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France moves to jump-start auto industry
Plan focuses on cleaner vehicles and protecting jobs as part of President Francois Hollande's "re-industrialisation".
Last Modified: 25 Jul 2012 17:18

The French government has unveiled a plan to revive the country's struggling automobile industry, as about 8,000 jobs remain under threat at automaker PSA Peugeot Citroen.

Wednesday's plan focuses on making France a center for production of environmentally friendly cars.

It includes offering incentives to French consumers who buy electric or hybrid cars. The plan unlocks some $420 million for companies investing in such technology.

The plan is part of a grand scheme by President Francois Hollande's administration to keep and lure manufacturing jobs to France, the so-called re-industrialisation of the country.

Highlighting the difficulties facing the crisis-hit auto sector, Citroen announced on Wednesday it had suffered a first half net loss of $989m, more than reversing a year-earlier net profit.

The recovery plan includes a range of measures to boost cleaner vehicles amid hopes French carmakers can carve out a niche in the market.

But it also contains hints of protectionism, with France planning to ask the European Union to put its 2010 Free Trade Agreement with South Korea under surveillance so as to "defend the interests of the French automobile industry".

It will see the government commit to 25 per cent of its new vehicles being electric or hybrid and provide for financing facilities for manufacturers and suppliers suffering from a major drop in European car sales.

Peugeot, France's biggest carmaker and the second-largest in Europe, had been expected to announce a first-half net loss but the final figure was more than double analysts' expectations.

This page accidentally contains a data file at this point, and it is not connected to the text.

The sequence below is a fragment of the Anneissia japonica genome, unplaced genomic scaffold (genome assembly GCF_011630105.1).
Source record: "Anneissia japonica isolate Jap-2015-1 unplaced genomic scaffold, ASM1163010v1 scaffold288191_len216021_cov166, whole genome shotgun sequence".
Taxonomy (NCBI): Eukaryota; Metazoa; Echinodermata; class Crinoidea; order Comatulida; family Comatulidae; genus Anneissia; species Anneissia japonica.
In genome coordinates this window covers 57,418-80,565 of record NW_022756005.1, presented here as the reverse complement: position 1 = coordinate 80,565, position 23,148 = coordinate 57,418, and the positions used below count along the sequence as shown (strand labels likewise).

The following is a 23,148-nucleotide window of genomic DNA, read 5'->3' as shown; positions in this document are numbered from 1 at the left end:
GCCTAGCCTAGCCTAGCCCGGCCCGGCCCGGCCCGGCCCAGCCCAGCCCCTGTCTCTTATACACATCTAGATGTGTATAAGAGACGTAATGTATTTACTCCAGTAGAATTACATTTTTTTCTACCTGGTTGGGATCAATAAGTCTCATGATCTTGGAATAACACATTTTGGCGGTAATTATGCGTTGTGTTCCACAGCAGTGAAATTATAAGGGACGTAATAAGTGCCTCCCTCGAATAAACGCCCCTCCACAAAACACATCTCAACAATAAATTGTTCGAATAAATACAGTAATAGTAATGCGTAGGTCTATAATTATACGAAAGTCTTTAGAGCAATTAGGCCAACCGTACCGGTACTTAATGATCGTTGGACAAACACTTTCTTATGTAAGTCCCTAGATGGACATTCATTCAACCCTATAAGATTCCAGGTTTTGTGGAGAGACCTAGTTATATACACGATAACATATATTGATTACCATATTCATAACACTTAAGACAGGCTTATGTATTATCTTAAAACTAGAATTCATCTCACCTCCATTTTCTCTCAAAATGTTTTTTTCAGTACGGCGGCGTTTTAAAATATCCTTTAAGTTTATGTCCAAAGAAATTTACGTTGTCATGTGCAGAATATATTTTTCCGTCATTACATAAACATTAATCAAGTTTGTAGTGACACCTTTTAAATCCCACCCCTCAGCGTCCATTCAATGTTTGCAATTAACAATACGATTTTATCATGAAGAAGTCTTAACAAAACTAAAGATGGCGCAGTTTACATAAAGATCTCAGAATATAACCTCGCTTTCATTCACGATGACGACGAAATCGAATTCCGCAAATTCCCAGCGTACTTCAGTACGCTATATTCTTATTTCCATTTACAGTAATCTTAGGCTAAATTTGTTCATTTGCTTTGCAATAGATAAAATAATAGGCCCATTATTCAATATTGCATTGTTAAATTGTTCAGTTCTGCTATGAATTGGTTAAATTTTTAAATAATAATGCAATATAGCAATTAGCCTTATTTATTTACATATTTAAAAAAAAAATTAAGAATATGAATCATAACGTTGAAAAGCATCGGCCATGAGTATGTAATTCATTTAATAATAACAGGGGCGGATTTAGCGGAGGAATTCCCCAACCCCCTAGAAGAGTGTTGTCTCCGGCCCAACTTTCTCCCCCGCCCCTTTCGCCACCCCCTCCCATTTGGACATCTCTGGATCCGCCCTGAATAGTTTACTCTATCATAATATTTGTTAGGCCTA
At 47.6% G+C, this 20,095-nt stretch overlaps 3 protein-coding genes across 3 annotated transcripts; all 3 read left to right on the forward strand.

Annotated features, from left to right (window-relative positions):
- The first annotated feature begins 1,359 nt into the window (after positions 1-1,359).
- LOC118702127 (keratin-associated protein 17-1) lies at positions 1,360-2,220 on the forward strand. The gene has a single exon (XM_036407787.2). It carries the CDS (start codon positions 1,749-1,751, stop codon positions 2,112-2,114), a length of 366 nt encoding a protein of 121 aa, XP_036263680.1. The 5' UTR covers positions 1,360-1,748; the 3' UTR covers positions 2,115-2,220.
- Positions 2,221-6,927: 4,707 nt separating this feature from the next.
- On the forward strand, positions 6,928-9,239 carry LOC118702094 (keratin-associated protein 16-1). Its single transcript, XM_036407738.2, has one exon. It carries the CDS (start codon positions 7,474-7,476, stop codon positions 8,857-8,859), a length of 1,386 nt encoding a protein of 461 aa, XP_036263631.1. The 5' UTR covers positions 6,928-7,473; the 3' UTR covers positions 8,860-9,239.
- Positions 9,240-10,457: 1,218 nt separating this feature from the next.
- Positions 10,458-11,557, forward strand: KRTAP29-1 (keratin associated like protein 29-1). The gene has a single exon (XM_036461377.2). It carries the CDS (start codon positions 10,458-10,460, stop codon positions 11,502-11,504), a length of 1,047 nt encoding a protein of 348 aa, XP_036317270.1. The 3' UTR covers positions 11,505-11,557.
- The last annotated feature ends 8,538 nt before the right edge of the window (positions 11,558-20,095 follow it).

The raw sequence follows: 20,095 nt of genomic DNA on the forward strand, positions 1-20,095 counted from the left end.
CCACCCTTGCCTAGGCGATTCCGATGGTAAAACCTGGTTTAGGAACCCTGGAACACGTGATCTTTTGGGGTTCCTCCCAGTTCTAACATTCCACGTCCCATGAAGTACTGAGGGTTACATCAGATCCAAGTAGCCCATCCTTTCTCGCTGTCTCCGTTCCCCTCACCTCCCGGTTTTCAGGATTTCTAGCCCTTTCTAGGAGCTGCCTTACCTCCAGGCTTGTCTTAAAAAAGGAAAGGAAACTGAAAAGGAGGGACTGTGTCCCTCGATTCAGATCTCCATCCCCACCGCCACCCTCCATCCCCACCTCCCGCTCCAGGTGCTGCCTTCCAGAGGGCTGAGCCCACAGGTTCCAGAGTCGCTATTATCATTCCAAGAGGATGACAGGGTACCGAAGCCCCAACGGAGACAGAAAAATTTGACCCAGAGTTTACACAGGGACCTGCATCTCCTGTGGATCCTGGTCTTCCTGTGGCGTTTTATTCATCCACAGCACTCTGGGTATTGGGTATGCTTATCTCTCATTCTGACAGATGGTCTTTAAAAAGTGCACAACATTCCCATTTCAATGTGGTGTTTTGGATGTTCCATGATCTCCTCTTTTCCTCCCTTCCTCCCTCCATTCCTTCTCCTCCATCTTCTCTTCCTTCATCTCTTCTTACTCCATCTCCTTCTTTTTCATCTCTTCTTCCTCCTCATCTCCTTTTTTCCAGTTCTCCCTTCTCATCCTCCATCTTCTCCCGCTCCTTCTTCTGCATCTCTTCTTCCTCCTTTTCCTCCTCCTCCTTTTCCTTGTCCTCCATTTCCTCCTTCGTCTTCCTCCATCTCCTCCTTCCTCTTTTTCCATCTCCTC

Peugeot said overall revenues were down 5.1 per cent in the first half to $35.52bn while the auto division alone suffered a net loss of $794.4m. Sales in Europe fell 15.2 per cent.

Recovery plan

The cost-cutting plan includes 720m in savings from reorganising French production, which includes the previously announced job cuts, reductions in capital spending and savings from a tie-up with US giant General Motors.

"The group is facing difficult times," Peugeot chief Philippe Varin said in a statement.

"The depth and persistence of the crisis impacting our business in Europe requires the launch of the reorganisation of our French production base and a reduction in our structural costs," he said.

"Restoring the group's competitiveness will secure its future."

Hollande's new Socialist government has attacked Peugeot's strategy and called the job cuts "unacceptable".

The cuts announcement sparked anger among France's powerful unions and dealt a blow to Hollande's efforts to get the economy back on track amid concerns the country might be heading for a recession after an expected contraction in the second quarter.

Peugeot, which employs 100,000 people in France, is a key symbol of the country's industry and its problems highlight France's difficulty in competing with rivals with lower labour costs.

Hollande's government has lashed out at Peugeot over the cuts, with Arnaud Montebourg, the minister for industrial renewal, saying he had a "real problem" with the company's strategy and did not have confidence in its management.

Company Chairman Thierry Peugeot said last week the attacks have put PSA in a "dangerous" position and France's right-wing opposition has accused the government of creating a toxic business atmosphere that threatens the economy.

About 593,000 people are directly employed in automobile production in France.

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